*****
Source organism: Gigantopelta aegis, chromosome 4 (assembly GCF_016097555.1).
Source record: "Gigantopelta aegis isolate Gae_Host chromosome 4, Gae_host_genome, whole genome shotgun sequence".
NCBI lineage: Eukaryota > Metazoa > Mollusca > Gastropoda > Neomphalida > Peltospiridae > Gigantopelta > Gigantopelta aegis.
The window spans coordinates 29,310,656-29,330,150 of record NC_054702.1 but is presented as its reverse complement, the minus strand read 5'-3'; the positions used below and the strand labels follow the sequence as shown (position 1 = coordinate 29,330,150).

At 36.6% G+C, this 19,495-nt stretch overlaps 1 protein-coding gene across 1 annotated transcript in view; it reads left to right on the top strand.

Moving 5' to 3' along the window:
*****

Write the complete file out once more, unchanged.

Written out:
Source organism: Gigantopelta aegis, chromosome 4 (assembly GCF_016097555.1).
Source record: "Gigantopelta aegis isolate Gae_Host chromosome 4, Gae_host_genome, whole genome shotgun sequence".
NCBI lineage: Eukaryota > Metazoa > Mollusca > Gastropoda > Neomphalida > Peltospiridae > Gigantopelta > Gigantopelta aegis.
The window spans coordinates 29,310,656-29,330,150 of record NC_054702.1 but is presented as its reverse complement, the minus strand read 5'-3'; the positions used below and the strand labels follow the sequence as shown (position 1 = coordinate 29,330,150).

At 36.6% G+C, this 19,495-nt stretch overlaps 1 protein-coding gene across 1 annotated transcript in view; it reads left to right on the top strand.

Moving 5' to 3' along the window: